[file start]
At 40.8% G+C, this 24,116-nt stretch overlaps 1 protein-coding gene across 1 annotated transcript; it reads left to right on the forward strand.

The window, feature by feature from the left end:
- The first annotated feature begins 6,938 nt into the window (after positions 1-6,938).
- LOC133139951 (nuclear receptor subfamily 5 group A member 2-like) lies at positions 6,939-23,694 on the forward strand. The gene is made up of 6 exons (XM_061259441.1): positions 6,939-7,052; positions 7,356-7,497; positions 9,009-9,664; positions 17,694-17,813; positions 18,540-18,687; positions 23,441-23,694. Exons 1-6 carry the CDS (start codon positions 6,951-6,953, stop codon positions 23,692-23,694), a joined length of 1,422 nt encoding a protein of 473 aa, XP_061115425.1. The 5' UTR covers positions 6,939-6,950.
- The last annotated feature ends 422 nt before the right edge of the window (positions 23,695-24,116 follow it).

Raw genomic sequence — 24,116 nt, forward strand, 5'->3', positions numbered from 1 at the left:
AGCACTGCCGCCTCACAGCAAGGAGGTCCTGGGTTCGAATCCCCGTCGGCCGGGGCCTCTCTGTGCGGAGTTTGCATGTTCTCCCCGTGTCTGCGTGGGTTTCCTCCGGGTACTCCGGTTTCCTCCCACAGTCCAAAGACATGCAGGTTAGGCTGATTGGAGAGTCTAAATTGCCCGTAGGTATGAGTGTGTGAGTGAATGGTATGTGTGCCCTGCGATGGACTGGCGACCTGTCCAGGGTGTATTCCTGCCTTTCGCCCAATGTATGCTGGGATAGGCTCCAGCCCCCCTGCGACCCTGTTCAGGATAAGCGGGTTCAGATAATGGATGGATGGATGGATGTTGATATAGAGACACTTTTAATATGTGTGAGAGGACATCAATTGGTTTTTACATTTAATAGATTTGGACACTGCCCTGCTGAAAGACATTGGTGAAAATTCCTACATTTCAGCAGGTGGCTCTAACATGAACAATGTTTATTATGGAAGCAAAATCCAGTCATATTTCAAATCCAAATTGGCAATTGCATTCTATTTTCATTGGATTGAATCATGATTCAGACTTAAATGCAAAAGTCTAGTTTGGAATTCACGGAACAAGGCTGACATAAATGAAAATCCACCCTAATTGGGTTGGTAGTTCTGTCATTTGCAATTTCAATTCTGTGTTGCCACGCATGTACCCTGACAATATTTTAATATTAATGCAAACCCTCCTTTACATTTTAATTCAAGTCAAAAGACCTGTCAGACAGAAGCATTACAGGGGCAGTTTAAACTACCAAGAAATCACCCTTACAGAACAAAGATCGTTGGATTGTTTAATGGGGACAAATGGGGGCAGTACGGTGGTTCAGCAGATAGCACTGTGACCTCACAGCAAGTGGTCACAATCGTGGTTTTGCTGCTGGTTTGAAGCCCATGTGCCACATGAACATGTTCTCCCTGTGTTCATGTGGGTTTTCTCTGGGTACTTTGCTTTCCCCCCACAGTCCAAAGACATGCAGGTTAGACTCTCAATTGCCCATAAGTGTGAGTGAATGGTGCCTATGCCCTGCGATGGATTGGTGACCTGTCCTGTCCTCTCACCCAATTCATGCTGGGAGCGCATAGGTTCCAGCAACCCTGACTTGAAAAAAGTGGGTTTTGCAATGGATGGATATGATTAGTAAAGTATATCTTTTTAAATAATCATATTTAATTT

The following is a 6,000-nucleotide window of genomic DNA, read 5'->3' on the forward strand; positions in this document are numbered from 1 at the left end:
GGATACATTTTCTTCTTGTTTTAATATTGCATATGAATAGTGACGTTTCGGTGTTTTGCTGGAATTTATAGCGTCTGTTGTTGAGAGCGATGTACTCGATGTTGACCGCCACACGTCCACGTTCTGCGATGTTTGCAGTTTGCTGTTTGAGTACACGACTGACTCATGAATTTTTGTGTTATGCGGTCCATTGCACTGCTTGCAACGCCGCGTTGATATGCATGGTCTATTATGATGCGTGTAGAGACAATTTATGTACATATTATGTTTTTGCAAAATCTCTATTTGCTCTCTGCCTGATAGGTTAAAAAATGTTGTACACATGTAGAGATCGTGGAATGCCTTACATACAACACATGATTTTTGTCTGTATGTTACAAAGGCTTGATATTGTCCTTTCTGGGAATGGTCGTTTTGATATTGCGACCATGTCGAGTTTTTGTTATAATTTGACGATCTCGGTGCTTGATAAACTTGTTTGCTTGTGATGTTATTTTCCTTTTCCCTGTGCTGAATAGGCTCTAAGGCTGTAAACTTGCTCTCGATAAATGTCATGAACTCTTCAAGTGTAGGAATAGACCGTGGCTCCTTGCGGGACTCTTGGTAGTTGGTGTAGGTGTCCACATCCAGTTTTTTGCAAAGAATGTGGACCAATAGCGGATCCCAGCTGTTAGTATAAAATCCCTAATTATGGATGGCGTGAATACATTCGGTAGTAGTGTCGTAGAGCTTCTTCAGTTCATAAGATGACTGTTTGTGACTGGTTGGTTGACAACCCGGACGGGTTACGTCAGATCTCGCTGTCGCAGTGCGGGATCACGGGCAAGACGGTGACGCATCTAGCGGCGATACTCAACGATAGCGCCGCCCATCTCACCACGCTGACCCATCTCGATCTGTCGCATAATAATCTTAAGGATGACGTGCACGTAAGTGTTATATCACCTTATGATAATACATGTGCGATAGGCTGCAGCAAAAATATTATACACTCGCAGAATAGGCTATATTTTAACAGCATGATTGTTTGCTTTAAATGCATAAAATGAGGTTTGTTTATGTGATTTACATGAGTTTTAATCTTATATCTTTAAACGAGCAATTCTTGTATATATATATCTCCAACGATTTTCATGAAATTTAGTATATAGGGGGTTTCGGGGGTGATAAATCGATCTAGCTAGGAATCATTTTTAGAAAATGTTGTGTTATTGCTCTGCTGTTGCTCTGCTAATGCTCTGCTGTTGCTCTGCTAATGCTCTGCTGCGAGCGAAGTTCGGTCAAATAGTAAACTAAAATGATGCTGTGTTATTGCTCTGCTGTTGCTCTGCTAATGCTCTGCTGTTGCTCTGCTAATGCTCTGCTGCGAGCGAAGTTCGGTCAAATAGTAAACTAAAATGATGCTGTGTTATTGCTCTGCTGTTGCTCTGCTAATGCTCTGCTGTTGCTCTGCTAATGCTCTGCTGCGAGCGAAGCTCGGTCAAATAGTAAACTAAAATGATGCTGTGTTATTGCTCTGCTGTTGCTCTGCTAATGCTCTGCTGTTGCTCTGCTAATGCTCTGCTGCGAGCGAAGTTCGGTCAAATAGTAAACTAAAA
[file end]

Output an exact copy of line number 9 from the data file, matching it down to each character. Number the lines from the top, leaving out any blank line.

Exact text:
GGATACATTTTCTTCTTGTTTTAATATTGCATATGAATAGTGACGTTTCGGTGTTTTGCTGGAATTTATAGCGTCTGTTGTTGAGAGCGATGTACTCGATGTTGACCGCCACACGTCCACGTTCTGCGATGTTTGCAGTTTGCTGTTTGAGTACACGACTGACTCATGAATTTTTGTGTTATGCGGTCCATTGCACTGCTTGCAACGCCGCGTTGATATGCATGGTCTATTATGATGCGTGTAGAGACAATTTATGTACATATTATGTTTTTGCAAAATCTCTATTTGCTCTCTGCCTGATAGGTTAAAAAATGTTGTACACATGTAGAGATCGTGGAATGCCTTACATACAACACATGATTTTTGTCTGTATGTTACAAAGGCTTGATATTGTCCTTTCTGGGAATGGTCGTTTTGATATTGCGACCATGTCGAGTTTTTGTTATAATTTGACGATCTCGGTGCTTGATAAACTTGTTTGCTTGTGATGTTATTTTCCTTTTCCCTGTGCTGAATAGGCTCTAAGGCTGTAAACTTGCTCTCGATAAATGTCATGAACTCTTCAAGTGTAGGAATAGACCGTGGCTCCTTGCGGGACTCTTGGTAGTTGGTGTAGGTGTCCACATCCAGTTTTTTGCAAAGAATGTGGACCAATAGCGGATCCCAGCTGTTAGTATAAAATCCCTAATTATGGATGGCGTGAATACATTCGGTAGTAGTGTCGTAGAGCTTCTTCAGTTCATAAGATGACTGTTTGTGACTGGTTGGTTGACAACCCGGACGGGTTACGTCAGATCTCGCTGTCGCAGTGCGGGATCACGGGCAAGACGGTGACGCATCTAGCGGCGATACTCAACGATAGCGCCGCCCATCTCACCACGCTGACCCATCTCGATCTGTCGCATAATAATCTTAAGGATGACGTGCACGTAAGTGTTATATCACCTTATGATAATACATGTGCGATAGGCTGCAGCAAAAATATTATACACTCGCAGAATAGGCTATATTTTAACAGCATGATTGTTTGCTTTAAATGCATAAAATGAGGTTTGTTTATGTGATTTACATGAGTTTTAATCTTATATCTTTAAACGAGCAATTCTTGTATATATATATCTCCAACGATTTTCATGAAATTTAGTATATAGGGGGTTTCGGGGGTGATAAATCGATCTAGCTAGGAATCATTTTTAGAAAATGTTGTGTTATTGCTCTGCTGTTGCTCTGCTAATGCTCTGCTGTTGCTCTGCTAATGCTCTGCTGCGAGCGAAGTTCGGTCAAATAGTAAACTAAAATGATGCTGTGTTATTGCTCTGCTGTTGCTCTGCTAATGCTCTGCTGTTGCTCTGCTAATGCTCTGCTGCGAGCGAAGTTCGGTCAAATAGTAAACTAAAATGATGCTGTGTTATTGCTCTGCTGTTGCTCTGCTAATGCTCTGCTGTTGCTCTGCTAATGCTCTGCTGCGAGCGAAGCTCGGTCAAATAGTAAACTAAAATGATGCTGTGTTATTGCTCTGCTGTTGCTCTGCTAATGCTCTGCTGTTGCTCTGCTAATGCTCTGCTGCGAGCGAAGTTCGGTCAAATAGTAAACTAAAA